The Boston Red Sox have experienced a great deal of variance over the last decade-plus. Between multiple championships and last-place finishes, the team and their fans have seen it all of late. Recent seasons, including 2022, were no exception. One year after making it to the ALCS, the Red Sox finished below .500 and in last place in the AL East. They have retooled a bit for 2023, but not it may not change their fortunes all that much.
Boston Red Sox
2022 Record: 78 - 84 (5th AL East)
2023 FanGraphs projection: 83-79 (4th AL East)
As mentioned, 2022 was a major disappointment for the Sox, and one that came rather quickly, too. Near the end of June, FanGraphs had them with playoff odds over 80 percent, but a month later, they had fallen all the way to 19. By the time September rolled around, they had fallen completely out of contention. They were a bit of a forgotten point in a division that featured two of baseball’s best teams, as well as pair of young surging squads. 78 wins is a high number for a last place team, and it’s very possible they could surpass that number this year, even if they seem to be a bit stuck in the middle as things stand.
The pitching was a real dark spot for this squad last year. Michael Wacha was good (but likely overperformed), while Brayan Bello broke out in the rotation and John Schreiber did so in the pen, on the bright side. But, the staff as a whole was an issue for Boston. They were bottom-10 as a team in fWAR for pitchers, and had the seventh-worst ERA in all of baseball, which included an alarming 4.66 mark among their relievers. It wasn’t all bad, but the pitching staff didn’t hold up their end of the bargain in ‘22.
On the offensive side, Boston was a fairly middle of the road unit, with a 102 team wRC+. Of course, they had two stars at the top in Rafael Devers and Xander Bogaerts, with the latter departing for sunnier skies in San Diego this offseason. Those two posted a 140 and 134 wRC+, respectively, and the lineup was mostly underwhelming beyond that. Boston fans saw league average performances from Trevor Story and Alex Verdugo, a relatively disappointing year from JD Martinez, and a near-career worst campaign from Enrique Hernández.
Projections have them pegged for a solid record, but one that fits the construction of their roster: fine, but not top of the line, particularly within this division. That is perhaps their greatest boundary, the fact that they share a division with Yankees, Blue Jays, Rays, and Orioles, four other teams that have at least a shot at playing meaningful games down the stretch. This is not a bad team, but a decent one with tough circumstances.
Despite their not-super-inspiring outlook, they have added some big league pieces to the roster for 2023. They signed a handful of notable pitchers, each of which is closer to 40-years-old than 30. Corey Kluber is coming off a solid 164-inning season after throwing just 116.2 over the previous three, and has already been tabbed as the Opening Day starter. Meanwhile, Richard Bleier, Kenley Jansen, and Chris Martin should help stabilize what was a shaky ‘pen last year.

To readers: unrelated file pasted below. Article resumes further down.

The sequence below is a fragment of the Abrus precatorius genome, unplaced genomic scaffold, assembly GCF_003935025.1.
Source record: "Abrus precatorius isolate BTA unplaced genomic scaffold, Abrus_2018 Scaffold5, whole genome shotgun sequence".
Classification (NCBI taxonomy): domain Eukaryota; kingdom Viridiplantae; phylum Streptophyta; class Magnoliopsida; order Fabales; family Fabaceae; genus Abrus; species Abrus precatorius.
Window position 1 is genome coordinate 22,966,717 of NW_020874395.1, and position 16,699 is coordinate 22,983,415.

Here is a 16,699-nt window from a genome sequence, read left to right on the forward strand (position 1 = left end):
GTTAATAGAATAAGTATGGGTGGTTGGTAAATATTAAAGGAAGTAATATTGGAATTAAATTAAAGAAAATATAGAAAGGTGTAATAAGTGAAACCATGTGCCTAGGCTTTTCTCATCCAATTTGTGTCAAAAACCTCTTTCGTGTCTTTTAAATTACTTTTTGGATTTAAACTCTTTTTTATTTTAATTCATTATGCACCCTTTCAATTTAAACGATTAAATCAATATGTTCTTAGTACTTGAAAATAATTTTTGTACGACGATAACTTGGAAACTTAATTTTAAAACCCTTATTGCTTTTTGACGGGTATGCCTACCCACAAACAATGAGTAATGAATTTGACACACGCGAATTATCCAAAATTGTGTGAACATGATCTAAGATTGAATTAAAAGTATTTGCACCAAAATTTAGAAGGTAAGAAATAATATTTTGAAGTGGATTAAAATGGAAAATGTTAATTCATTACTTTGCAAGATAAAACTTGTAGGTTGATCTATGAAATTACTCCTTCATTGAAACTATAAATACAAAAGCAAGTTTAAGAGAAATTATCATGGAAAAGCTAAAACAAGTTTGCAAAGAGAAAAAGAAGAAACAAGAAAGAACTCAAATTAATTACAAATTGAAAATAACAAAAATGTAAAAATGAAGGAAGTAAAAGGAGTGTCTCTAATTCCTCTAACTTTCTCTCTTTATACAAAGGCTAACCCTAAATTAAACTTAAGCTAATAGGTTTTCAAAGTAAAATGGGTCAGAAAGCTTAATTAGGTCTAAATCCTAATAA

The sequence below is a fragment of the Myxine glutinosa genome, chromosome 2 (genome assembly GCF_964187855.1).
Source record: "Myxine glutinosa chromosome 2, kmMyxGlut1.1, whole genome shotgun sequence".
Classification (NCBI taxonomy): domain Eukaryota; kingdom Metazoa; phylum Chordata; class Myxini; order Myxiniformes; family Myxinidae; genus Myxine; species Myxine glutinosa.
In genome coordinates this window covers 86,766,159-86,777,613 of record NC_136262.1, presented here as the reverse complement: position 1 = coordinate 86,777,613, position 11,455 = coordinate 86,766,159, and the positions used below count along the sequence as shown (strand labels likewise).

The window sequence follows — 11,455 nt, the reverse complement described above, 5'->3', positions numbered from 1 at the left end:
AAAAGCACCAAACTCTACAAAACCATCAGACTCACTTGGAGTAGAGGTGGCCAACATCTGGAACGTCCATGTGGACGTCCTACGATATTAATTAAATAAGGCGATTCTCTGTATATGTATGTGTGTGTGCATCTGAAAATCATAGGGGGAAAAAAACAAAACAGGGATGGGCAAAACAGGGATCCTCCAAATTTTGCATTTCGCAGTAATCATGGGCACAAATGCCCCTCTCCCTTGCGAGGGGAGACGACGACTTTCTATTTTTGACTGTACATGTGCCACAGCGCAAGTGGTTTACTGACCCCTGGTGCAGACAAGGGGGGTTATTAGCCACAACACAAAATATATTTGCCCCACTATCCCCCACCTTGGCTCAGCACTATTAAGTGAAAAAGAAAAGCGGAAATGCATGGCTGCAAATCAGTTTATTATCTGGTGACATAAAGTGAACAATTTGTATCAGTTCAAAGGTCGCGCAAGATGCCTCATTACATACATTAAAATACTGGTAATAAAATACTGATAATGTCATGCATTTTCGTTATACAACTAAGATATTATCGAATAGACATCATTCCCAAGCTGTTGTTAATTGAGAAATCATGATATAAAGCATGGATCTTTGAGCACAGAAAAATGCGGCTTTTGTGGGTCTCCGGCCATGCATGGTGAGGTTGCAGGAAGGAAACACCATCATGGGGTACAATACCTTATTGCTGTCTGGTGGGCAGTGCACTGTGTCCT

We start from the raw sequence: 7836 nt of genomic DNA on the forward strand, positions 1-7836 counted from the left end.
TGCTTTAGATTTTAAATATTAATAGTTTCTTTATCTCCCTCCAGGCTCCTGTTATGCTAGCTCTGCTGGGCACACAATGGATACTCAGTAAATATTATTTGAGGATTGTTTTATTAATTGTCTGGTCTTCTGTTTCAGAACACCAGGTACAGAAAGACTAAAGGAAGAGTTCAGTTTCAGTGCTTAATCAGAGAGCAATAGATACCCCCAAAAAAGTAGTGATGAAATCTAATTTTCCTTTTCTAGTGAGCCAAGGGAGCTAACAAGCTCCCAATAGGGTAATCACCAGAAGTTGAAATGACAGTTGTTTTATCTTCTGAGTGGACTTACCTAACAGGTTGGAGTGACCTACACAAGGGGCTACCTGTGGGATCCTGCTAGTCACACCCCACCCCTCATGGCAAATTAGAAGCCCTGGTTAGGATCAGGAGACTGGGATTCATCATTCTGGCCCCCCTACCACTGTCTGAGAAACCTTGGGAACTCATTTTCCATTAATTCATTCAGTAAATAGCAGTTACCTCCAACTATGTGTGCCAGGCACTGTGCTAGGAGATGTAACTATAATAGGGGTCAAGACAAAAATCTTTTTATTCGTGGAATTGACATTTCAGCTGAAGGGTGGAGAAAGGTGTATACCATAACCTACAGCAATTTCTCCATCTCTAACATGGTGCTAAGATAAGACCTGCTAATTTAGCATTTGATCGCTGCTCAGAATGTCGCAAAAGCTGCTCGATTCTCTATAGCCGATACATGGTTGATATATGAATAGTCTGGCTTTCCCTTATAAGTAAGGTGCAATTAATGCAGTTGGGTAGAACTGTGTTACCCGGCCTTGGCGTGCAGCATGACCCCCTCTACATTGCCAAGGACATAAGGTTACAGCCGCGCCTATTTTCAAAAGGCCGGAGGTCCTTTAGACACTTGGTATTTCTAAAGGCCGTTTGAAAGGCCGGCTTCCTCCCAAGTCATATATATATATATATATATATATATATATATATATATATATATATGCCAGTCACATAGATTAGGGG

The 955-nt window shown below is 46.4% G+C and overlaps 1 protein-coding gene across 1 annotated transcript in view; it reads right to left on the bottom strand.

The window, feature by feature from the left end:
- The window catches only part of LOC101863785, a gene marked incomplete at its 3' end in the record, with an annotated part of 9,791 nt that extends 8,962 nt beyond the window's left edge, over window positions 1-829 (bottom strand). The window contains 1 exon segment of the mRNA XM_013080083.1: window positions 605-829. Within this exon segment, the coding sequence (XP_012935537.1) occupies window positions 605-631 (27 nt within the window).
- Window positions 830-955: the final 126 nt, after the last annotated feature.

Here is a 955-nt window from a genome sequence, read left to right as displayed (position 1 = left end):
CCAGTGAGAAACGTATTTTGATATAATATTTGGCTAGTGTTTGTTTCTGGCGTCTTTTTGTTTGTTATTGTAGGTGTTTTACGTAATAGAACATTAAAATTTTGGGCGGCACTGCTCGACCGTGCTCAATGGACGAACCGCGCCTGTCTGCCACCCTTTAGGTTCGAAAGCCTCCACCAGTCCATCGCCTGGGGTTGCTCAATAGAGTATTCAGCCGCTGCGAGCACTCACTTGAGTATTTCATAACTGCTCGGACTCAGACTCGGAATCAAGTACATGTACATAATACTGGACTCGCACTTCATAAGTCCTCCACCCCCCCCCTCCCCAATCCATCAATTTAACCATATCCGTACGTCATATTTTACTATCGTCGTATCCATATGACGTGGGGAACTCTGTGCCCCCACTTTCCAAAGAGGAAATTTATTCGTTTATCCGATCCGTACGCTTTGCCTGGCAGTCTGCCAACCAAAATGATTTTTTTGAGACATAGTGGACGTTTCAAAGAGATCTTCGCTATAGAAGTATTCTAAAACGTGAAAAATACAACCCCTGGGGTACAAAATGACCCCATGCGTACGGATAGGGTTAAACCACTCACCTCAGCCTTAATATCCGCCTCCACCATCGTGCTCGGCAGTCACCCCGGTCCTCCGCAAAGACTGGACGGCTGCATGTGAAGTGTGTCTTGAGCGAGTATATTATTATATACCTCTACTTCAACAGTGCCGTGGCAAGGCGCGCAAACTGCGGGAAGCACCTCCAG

Also, the Red Sox look to add back some form of Chris Sale to the fold. He is not a real addition, but he seems to be in good health, and hasn’t thrown 150 innings since 2018. If he can be anything close to what he has been at his best, it’ll be a major boost for the Sox.
They continued the influx of veterans in their lineup to match the pitching staff, as they brought in Justin Turner and Adam Duvall. Turner, at age-38, was still largely himself in ‘22, and has been mostly rock solid ever since his surprising breakout began in L.A. While Duvall is not a flashy addition, he plays good defense and hits for power.
The biggest addition, however, comes in the form of Masataka Yoshida, who looks like a stud. World Baseball Classic watchers have already seen what he can do with the bat:
Projections love this guy too, as ZiPS has him pegged for a very impressive 137 wRC+ in his first year stateside. These adjustments can take time, but he could soon become one of Boston’s best hitters.
In the big picture for this lineup, their two superstars took divergent paths, as Bogaerts, who’s one of the league’s better and more consistent players, left for San Diego, while Devers locked down for the long haul in Boston with a 10-year extension. Their other big bat, Story, had elbow surgery earlier this year, and will miss a significant chunk of the 2023 season.
The Red Sox are respectable enough ball club, with a star centerpiece in place for a while in Devers. This offseason, they surrounded him with aging veterans, who can still contribute on the mound and at the plate, but likely won’t be enough to push them over. They play in a division with two of the best teams in baseball, and two others who can very realistically compete. Despite a solid-enough roster and above average projections, it’s very possible they once again find selves in this division’s basement.
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